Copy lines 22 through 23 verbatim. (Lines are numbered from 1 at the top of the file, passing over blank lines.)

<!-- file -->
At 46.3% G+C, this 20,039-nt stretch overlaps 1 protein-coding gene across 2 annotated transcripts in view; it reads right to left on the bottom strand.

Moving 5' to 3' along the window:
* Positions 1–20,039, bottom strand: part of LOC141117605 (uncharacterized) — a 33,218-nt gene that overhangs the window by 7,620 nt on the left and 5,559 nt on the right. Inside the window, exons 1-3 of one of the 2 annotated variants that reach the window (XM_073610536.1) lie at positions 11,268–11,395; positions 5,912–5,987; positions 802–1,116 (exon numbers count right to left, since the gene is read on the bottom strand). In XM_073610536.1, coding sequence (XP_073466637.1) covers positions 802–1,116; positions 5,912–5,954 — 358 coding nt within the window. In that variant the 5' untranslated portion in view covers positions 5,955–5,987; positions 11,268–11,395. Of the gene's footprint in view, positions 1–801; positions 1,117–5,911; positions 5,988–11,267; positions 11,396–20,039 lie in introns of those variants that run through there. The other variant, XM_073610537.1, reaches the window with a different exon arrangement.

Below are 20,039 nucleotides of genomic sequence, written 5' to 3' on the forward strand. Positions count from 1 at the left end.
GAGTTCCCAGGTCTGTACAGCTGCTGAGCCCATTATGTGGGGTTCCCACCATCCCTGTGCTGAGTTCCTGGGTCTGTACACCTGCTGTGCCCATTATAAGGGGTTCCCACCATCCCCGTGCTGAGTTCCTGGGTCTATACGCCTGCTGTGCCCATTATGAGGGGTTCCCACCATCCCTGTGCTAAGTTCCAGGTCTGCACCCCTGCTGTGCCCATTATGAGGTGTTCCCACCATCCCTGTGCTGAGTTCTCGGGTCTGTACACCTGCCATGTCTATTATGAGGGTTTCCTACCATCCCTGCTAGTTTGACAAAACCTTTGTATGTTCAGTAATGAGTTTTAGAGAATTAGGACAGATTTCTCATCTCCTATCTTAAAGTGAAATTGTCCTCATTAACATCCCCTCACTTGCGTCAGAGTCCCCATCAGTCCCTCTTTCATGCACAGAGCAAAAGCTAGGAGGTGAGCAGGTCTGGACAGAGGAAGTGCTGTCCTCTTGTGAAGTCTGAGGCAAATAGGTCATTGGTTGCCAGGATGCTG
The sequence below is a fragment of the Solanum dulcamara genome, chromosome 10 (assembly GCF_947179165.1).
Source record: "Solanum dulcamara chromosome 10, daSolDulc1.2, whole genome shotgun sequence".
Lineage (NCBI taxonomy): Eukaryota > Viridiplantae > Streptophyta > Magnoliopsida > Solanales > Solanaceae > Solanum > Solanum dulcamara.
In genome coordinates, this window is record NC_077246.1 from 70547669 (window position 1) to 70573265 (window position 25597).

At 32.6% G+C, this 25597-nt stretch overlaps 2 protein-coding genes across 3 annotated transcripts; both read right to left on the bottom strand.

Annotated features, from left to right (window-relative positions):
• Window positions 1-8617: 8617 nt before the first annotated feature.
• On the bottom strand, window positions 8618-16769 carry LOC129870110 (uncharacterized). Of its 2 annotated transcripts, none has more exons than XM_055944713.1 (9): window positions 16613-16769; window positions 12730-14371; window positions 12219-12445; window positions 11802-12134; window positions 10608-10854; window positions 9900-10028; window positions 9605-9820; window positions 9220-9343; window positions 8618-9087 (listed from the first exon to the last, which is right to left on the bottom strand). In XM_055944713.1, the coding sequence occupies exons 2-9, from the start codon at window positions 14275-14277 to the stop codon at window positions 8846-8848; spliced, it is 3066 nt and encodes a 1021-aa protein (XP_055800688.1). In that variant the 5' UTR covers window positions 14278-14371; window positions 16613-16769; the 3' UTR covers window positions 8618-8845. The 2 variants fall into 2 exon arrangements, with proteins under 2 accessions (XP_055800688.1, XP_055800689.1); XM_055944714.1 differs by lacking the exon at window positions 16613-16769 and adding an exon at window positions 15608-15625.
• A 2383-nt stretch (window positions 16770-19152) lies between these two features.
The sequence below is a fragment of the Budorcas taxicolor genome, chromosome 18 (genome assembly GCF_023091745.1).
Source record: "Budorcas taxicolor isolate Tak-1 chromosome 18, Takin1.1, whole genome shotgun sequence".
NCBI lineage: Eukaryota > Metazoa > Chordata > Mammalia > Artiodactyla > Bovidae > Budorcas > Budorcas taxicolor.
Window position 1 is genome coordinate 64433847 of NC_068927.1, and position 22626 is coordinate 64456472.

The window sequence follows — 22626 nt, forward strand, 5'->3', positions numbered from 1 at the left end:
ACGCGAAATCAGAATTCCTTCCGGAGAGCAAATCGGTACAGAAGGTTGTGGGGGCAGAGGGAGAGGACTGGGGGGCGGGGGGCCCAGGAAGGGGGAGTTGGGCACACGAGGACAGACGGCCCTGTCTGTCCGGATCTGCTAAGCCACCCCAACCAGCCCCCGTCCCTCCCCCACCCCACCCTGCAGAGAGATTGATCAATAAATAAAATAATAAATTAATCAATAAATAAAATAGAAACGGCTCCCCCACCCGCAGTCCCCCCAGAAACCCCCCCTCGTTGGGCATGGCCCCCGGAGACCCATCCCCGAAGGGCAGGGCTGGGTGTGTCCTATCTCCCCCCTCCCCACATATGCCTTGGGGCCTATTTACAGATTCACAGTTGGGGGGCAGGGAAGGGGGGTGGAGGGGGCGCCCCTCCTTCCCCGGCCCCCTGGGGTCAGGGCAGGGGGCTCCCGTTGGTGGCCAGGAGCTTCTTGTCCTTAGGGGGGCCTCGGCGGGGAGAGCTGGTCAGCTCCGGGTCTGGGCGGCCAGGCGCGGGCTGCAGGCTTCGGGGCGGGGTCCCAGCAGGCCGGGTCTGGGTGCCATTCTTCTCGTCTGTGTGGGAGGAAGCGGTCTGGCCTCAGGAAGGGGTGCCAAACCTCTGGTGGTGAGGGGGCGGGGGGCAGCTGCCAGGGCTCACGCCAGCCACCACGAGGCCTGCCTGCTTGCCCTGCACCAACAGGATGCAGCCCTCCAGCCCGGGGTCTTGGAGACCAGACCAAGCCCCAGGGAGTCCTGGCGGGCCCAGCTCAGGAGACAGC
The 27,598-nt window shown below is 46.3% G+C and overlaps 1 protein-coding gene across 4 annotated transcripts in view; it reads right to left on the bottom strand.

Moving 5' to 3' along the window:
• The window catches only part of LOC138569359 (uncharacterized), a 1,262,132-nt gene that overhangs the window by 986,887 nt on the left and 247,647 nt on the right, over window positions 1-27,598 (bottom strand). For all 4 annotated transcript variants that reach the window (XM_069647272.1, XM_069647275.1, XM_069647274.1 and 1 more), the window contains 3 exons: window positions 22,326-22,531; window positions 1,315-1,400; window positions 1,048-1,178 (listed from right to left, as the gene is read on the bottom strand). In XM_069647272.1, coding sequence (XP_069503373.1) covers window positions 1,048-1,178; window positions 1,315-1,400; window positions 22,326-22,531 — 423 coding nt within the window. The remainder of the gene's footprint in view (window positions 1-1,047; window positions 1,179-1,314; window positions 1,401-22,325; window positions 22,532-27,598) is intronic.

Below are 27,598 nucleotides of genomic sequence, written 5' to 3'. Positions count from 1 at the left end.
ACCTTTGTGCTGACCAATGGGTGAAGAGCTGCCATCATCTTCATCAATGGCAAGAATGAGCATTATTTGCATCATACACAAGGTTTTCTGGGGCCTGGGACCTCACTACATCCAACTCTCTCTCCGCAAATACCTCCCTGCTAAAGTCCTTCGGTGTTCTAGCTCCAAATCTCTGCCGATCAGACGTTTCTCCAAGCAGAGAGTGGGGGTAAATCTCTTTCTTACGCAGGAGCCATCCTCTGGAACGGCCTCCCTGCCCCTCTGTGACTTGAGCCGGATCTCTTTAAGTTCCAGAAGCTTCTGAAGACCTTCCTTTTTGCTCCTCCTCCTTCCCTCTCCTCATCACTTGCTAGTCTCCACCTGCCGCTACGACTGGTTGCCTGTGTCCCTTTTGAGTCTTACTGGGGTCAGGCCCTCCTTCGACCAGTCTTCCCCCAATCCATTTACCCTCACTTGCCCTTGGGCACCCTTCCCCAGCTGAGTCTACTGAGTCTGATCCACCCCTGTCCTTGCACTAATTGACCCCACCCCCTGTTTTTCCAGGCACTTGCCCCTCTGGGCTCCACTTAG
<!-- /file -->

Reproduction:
Moving 5' to 3' along the window:
• The window catches only part of LOC138569359 (uncharacterized), a 1,262,132-nt gene that overhangs the window by 986,887 nt on the left and 247,647 nt on the right, over window positions 1-27,598 (bottom strand). For all 4 annotated transcript variants that reach the window (XM_069647272.1, XM_069647275.1, XM_069647274.1 and 1 more), the window contains 3 exons: window positions 22,326-22,531; window positions 1,315-1,400; window positions 1,048-1,178 (listed from right to left, as the gene is read on the bottom strand). In XM_069647272.1, coding sequence (XP_069503373.1) covers window positions 1,048-1,178; window positions 1,315-1,400; window positions 22,326-22,531 — 423 coding nt within the window. The remainder of the gene's footprint in view (window positions 1-1,047; window positions 1,179-1,314; window positions 1,401-22,325; window positions 22,532-27,598) is intronic.